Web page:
However, Gorbachev’s answer to the predominance of world economy is not the international proletarian revolution, which he bitterly opposes, but the integration of the Soviet economy into the structure of world capitalism, or, to use his words, “a new structure of the international division of labor.”
Gorbachev’s speech not only provides fresh vindication of Trotsky’s scientific appraisal of the counterrevolutionary character of Stalinism; it also confirms the correctness of the struggle that has been waged by the International Committee of the Fourth International and the Workers League against all those political impressionists who have been claiming that the rise of Gorbachev has expressed the growth of a progressive tendency within the Soviet bureaucracy.
Together with the International Committee, the Workers League has insisted that Gorbachev’s policies represent a further right-wing degeneration of Stalinism and that the defense of the property relations established by the October Revolution requires the overthrow of the Stalinist bureaucracy in a political revolution.
The fight for this Marxist perspective now unfolds under conditions where Gorbachev’s direct encouragement of capitalist tendencies, undermining of the planned economy and attacks on the social conquests of the Soviet proletariat is leading rapidly to a political explosion in the USSR.
Indeed, the speed with which Gorbachev decided to cut short his tour and return to the USSR does not express his sympathy for the victims of the recent devastating earthquake in Armenia, but rather his sensitivity to Soviet working class resentment of his hob-nobbing with the reactionary American ruling class.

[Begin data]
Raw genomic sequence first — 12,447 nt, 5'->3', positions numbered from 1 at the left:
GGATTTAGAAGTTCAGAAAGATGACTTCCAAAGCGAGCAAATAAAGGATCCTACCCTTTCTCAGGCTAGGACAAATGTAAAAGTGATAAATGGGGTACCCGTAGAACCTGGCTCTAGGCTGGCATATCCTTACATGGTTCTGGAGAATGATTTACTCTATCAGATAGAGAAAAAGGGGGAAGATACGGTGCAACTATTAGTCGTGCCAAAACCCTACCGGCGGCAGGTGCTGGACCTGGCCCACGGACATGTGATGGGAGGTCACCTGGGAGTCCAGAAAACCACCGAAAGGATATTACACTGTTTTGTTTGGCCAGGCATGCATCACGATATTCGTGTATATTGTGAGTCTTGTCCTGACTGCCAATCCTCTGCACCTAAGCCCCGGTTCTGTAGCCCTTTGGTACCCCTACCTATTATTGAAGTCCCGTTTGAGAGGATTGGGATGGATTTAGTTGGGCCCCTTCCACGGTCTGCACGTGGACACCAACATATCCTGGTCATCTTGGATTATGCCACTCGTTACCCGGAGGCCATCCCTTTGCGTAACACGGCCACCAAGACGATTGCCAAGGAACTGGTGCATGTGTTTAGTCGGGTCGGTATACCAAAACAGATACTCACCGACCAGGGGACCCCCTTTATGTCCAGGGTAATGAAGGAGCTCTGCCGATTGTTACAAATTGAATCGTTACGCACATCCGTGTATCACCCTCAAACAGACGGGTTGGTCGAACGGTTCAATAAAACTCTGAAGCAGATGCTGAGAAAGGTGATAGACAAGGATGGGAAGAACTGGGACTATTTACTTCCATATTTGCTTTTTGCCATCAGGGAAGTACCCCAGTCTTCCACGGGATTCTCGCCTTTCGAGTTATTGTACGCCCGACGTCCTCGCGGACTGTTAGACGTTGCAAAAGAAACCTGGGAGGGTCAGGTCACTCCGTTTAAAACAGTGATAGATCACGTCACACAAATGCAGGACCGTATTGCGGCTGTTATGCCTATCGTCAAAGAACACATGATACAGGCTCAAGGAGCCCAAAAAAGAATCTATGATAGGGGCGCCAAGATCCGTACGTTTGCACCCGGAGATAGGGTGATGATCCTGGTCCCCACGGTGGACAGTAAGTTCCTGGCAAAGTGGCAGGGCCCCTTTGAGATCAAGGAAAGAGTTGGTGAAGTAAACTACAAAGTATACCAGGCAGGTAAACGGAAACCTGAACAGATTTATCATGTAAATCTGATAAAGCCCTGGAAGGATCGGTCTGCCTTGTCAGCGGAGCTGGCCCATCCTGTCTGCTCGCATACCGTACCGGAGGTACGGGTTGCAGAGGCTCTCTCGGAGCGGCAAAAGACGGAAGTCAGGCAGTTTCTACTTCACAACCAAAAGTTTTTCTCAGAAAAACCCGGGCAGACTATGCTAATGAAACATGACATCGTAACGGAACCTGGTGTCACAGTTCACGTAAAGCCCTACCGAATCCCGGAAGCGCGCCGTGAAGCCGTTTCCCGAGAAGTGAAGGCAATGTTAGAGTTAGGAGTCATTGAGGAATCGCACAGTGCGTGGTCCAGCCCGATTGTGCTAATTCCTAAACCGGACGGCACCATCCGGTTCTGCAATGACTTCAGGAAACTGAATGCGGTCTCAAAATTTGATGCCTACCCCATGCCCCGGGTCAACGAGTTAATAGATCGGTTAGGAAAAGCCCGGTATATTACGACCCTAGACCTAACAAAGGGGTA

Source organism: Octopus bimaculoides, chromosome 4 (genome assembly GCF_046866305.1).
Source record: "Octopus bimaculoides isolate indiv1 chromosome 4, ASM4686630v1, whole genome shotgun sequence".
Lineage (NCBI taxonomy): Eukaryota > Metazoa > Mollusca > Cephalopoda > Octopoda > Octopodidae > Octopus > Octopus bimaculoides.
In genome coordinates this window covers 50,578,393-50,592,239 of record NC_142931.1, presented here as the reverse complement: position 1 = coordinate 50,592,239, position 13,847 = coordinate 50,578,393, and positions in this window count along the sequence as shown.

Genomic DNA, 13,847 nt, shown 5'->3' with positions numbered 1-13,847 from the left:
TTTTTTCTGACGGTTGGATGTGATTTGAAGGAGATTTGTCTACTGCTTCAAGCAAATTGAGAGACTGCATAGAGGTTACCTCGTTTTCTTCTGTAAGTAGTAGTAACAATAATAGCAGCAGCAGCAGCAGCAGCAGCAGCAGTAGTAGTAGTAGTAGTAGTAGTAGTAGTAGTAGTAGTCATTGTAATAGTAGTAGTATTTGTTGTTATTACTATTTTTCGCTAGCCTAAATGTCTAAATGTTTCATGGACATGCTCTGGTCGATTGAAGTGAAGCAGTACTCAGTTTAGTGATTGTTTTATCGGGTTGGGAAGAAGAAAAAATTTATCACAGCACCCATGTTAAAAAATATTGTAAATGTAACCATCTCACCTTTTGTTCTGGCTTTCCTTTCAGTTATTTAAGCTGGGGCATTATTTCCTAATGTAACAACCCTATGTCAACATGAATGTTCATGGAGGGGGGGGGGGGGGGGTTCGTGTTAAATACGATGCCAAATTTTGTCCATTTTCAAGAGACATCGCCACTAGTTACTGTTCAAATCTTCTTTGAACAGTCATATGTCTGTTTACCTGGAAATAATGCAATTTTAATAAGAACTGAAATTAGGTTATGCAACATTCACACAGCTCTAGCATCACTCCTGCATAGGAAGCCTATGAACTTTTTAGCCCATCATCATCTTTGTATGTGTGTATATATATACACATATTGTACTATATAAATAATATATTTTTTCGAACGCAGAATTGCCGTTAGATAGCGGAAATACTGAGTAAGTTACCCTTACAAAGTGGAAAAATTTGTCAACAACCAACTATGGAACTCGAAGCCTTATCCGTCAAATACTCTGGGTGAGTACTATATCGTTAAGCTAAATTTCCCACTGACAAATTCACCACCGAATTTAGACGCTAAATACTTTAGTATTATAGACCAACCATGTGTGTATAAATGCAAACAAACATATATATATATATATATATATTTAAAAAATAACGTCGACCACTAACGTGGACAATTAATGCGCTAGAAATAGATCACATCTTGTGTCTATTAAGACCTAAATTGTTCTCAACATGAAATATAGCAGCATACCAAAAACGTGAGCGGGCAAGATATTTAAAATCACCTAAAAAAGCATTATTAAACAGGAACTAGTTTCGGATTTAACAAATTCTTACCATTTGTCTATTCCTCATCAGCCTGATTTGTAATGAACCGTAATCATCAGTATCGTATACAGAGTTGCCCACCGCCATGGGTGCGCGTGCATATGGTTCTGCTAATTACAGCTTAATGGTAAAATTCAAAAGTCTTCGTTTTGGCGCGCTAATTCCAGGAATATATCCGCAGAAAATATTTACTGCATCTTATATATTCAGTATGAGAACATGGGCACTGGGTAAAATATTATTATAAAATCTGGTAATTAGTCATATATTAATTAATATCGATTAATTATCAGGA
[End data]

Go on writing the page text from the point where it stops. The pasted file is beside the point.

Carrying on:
What brought Gorbachev to the United Nations, and what underlies the enthusiasm with which he is feted by the world bourgeoisie, is the realization of imperialism and Stalinism that they face a common enemy in the international proletariat. While the bourgeoisie rapturously applauds the Stalinist bureaucrat as he proclaims the end of the class struggle and the eclipse of Marxism, neither the orator nor his audience have the slightest faith in what is being said. At any rate, as they both know, it is only for popular consumption. Behind the scenes, they discuss what measures must be taken to cope with the coming titanic eruption of proletarian class struggle.
The development of the world crisis of capitalism is laying bare the real nature of every political tendency in the world today. It is becoming increasingly apparent to the most advanced sections of the working class that only Trotskyism, represented by the International Committee of the Fourth International, represents the historical continuity of Marxism, the October Revolution and the unification of the world proletariat in the international struggle for socialism.